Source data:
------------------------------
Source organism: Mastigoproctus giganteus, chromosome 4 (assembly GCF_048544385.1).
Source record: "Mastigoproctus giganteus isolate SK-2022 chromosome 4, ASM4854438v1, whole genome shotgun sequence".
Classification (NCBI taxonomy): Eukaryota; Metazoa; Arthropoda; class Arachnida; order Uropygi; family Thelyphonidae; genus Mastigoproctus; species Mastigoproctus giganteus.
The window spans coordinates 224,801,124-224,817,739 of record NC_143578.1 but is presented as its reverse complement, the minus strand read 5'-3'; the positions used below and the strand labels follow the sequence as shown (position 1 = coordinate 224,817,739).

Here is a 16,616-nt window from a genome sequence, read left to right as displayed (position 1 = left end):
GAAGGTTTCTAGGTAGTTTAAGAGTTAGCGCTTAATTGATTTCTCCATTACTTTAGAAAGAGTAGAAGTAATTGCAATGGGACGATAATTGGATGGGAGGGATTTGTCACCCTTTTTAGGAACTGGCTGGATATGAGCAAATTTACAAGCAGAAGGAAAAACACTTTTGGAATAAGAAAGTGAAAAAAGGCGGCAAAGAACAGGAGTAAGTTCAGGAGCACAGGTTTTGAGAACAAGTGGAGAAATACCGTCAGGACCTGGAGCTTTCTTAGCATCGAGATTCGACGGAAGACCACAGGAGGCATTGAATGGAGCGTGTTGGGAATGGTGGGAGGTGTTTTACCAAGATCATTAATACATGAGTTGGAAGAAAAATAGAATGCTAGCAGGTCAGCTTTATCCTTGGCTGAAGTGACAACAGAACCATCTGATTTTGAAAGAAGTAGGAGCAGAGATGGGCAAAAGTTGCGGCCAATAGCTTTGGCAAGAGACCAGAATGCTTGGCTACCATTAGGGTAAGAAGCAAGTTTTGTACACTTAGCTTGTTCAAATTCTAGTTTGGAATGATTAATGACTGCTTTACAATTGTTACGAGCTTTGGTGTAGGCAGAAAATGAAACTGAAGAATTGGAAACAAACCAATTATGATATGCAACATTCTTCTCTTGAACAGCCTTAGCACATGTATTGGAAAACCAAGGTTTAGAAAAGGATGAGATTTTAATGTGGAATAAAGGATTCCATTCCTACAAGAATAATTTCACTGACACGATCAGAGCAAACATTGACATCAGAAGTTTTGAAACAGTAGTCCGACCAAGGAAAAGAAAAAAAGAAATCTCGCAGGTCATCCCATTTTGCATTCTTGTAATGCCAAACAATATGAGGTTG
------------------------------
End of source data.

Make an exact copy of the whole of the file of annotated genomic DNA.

Source organism: Mastigoproctus giganteus, chromosome 4 (assembly GCF_048544385.1).
Source record: "Mastigoproctus giganteus isolate SK-2022 chromosome 4, ASM4854438v1, whole genome shotgun sequence".
Classification (NCBI taxonomy): Eukaryota; Metazoa; Arthropoda; class Arachnida; order Uropygi; family Thelyphonidae; genus Mastigoproctus; species Mastigoproctus giganteus.
The window spans coordinates 224,801,124-224,817,739 of record NC_143578.1 but is presented as its reverse complement, the minus strand read 5'-3'; the positions used below and the strand labels follow the sequence as shown (position 1 = coordinate 224,817,739).

Here is a 16,616-nt window from a genome sequence, read left to right as displayed (position 1 = left end):
GAAGGTTTCTAGGTAGTTTAAGAGTTAGCGCTTAATTGATTTCTCCATTACTTTAGAAAGAGTAGAAGTAATTGCAATGGGACGATAATTGGATGGGAGGGATTTGTCACCCTTTTTAGGAACTGGCTGGATATGAGCAAATTTACAAGCAGAAGGAAAAACACTTTTGGAATAAGAAAGTGAAAAAAGGCGGCAAAGAACAGGAGTAAGTTCAGGAGCACAGGTTTTGAGAACAAGTGGAGAAATACCGTCAGGACCTGGAGCTTTCTTAGCATCGAGATTCGACGGAAGACCACAGGAGGCATTGAATGGAGCGTGTTGGGAATGGTGGGAGGTGTTTTACCAAGATCATTAATACATGAGTTGGAAGAAAAATAGAATGCTAGCAGGTCAGCTTTATCCTTGGCTGAAGTGACAACAGAACCATCTGATTTTGAAAGAAGTAGGAGCAGAGATGGGCAAAAGTTGCGGCCAATAGCTTTGGCAAGAGACCAGAATGCTTGGCTACCATTAGGGTAAGAAGCAAGTTTTGTACACTTAGCTTGTTCAAATTCTAGTTTGGAATGATTAATGACTGCTTTACAATTGTTACGAGCTTTGGTGTAGGCAGAAAATGAAACTGAAGAATTGGAAACAAACCAATTATGATATGCAACATTCTTCTCTTGAACAGCCTTAGCACATGTATTGGAAAACCAAGGTTTAGAAAAGGATGAGATTTTAATGTGGAATAAAGGATTCCATTCCTACAAGAATAATTTCACTGACACGATCAGAGCAAACATTGACATCAGAAGTTTTGAAACAGTAGTCCGACCAAGGAAAAGAAAAAAAGAAATCTCGCAGGTCATCCCATTTTGCATTCTTGTAATGCCAAACAATATGAGGTTG